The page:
So however you look at it, nominal spending -- that is, the number of dollars spent, without any kind of mathematical adjustments -- increased on Romney’s watch. That makes his claim incorrect.

There are at least two other ways of looking at the numbers -- adjusting the numbers for inflation, and comparing state spending to total income earned in the state. (Romney’s campaign did not return an inquiry, so we’re not sure what measurement they were using.)

The Massachusetts Budget and Policy Center, an affiliate of the liberal Center on Budget and Policy Priorities, offers a user-friendly tool for delving into Massachusetts fiscal data. For the inflation-adjusted numbers, spending fell by about three-tenths of 1 percent over the five-year period discussed above, or by about four-tenths of 1 percent percent over the three-year alternative period. Those are small declines, but they are declines.

Meanwhile, spending as a percentage of income earned in the state rose by 0.13 percentage points over the five-year period, or by 0.01 percentage points over the three-year time span. These are small increases, but they are increases.

Still, we feel most comfortable using the most basic statistic -- nominal dollars -- because of how Romney worded his claim. Romney didn’t include any qualifications, like "we cut spending to below the growth of inflation" or "we cut spending as a share of state income." He simply said that his administration cut spending, period. That suggests to us that nominal dollars are the best yardstick.

Andrew C. Bagley, director of research and public affairs for the Massachusetts Taxpayers Foundation, agreed.

"Gov. Romney said he cut spending in state government," Bagley said. "Comparing spending to (state income) may provide interesting insights, but it does not help address the question of whether state spending increased during Gov. Romney’s term."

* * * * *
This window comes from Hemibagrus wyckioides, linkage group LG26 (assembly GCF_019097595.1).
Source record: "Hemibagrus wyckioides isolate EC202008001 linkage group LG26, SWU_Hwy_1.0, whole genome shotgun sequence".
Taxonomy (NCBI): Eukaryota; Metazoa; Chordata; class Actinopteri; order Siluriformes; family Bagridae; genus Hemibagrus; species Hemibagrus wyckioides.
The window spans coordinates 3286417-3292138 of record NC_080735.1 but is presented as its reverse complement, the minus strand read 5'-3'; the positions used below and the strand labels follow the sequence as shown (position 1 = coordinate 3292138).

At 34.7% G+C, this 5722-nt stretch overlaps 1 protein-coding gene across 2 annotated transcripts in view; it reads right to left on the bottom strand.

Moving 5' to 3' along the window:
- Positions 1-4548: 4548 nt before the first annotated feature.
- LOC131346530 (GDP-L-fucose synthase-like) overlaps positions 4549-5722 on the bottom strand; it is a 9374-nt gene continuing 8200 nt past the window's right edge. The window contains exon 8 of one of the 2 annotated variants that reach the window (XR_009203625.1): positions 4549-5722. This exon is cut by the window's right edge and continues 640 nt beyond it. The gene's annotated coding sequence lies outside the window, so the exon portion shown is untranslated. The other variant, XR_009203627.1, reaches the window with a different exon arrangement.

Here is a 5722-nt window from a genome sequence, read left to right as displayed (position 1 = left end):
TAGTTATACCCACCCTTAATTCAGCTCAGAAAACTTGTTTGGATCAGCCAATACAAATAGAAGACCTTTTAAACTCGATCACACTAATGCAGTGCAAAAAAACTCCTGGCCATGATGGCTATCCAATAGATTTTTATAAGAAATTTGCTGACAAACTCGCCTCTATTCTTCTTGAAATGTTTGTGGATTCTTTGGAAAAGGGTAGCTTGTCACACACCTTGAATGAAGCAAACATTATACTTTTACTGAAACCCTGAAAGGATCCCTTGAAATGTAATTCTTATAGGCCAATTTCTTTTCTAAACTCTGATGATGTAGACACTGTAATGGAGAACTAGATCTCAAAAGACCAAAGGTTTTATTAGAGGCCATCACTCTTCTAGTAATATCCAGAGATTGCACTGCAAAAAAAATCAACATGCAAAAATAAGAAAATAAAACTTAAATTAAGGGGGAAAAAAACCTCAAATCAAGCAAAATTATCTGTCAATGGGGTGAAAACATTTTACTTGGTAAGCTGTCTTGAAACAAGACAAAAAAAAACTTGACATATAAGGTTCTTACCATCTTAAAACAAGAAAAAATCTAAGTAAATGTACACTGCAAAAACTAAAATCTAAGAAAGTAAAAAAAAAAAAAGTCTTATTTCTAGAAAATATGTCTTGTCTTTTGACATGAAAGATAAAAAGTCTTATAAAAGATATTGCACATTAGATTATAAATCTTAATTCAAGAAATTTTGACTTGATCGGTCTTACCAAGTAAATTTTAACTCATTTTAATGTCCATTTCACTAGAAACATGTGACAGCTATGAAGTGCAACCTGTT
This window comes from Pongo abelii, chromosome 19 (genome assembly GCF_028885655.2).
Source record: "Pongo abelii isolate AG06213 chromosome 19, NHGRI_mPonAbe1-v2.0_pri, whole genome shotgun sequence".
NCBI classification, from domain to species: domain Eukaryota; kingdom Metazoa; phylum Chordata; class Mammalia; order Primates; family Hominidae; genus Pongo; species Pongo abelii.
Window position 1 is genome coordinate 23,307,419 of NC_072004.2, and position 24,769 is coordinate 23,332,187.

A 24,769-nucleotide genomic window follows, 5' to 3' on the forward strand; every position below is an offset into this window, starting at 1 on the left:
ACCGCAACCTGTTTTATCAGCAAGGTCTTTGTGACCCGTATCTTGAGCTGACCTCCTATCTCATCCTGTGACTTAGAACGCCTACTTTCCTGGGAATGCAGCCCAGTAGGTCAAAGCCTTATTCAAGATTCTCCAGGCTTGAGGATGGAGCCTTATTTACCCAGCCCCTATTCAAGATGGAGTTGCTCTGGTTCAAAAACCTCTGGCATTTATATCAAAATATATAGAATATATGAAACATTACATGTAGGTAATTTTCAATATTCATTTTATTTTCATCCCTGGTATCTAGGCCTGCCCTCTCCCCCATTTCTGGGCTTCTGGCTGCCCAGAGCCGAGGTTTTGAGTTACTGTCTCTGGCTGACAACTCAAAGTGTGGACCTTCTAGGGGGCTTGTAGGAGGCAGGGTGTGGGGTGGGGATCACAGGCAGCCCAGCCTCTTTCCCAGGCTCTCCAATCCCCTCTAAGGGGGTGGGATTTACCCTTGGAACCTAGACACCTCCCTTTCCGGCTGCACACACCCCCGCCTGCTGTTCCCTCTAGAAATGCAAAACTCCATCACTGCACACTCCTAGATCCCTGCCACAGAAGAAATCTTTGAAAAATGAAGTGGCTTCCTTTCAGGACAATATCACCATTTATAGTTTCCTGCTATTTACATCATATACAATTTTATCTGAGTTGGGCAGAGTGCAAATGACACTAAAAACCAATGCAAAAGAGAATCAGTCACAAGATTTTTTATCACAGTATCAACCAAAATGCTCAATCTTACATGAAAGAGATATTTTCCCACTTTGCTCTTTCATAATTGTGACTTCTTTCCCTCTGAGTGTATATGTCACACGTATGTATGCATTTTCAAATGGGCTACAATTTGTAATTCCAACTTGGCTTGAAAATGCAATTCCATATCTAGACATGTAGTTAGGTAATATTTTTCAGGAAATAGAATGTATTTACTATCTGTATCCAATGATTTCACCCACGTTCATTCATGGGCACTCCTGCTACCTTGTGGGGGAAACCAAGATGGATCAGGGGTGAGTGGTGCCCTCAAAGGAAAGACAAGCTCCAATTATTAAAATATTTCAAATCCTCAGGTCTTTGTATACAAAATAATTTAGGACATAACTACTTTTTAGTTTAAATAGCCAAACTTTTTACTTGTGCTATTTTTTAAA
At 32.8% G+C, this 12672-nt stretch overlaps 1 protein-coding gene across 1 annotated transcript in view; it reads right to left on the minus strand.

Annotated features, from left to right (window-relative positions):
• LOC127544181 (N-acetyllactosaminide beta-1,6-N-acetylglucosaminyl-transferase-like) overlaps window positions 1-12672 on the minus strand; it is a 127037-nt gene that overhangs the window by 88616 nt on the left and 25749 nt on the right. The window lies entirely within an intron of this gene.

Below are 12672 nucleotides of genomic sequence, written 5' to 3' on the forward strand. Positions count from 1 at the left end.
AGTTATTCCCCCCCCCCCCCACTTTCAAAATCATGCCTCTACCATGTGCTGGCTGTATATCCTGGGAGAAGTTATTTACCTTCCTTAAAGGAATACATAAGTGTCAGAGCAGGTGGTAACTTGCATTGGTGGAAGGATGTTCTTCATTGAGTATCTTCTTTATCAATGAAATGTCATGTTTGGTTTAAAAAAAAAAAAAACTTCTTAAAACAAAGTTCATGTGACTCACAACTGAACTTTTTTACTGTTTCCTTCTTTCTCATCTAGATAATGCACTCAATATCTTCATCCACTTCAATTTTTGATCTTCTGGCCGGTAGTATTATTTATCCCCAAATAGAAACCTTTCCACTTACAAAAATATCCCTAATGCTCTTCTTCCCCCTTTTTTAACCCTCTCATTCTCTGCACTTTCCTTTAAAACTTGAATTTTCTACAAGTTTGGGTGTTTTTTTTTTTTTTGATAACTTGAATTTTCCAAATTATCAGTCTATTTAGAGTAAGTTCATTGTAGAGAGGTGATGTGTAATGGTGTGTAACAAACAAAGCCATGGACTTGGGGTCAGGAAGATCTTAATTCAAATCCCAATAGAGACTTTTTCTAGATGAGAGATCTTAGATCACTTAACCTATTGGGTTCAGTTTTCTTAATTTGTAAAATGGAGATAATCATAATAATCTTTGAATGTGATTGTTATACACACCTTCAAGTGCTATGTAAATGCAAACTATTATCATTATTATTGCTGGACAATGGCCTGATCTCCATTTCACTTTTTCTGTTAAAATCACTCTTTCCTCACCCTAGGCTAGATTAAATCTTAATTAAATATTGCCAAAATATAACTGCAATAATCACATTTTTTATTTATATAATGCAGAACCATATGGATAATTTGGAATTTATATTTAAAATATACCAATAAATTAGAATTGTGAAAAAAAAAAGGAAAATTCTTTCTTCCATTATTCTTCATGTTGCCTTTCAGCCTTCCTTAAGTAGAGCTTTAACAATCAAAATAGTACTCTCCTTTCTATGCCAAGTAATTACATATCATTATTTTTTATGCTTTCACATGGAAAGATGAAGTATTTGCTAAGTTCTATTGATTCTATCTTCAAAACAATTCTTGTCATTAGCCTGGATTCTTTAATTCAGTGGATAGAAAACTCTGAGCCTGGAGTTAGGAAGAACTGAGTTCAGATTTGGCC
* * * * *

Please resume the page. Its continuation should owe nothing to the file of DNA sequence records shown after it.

Who gets the credit?

When rating claims, PolitiFact factors in not only whether the claim is numerically correct but also whether it’s appropriate for the speaker to assign credit or blame. In this case, Romney certainly had some influence on the Massachusetts budget, but he also had to work with an overwhelmingly Democratic Legislature -- one that continually rebuffed his policies.

"The Democrats had veto-proof majorities in both chambers and rewrote Romney’s budget, as they have with all governors’ budgets, to what they wanted," said Fred Bayles, director of the Boston University Statehouse Program. "Romney’s attempt at vetoing or adding language to the final document were all blocked, with the exception of a few vetoes he issued toward the end of his term when the Legislature was away."

Our ruling

We believe the measure that best fits Romney’s no-frills claim is to use raw dollars -- and by that measure, spending rose by an average of about 5 percent per year during Romney’s term. We also should note that many of Romney’s efforts to shape the budget were summarily rejected by the Democratic legislature, so claiming full credit for any budgetary trends on his watch is a stretch. On balance, we rate Romney’s claim False.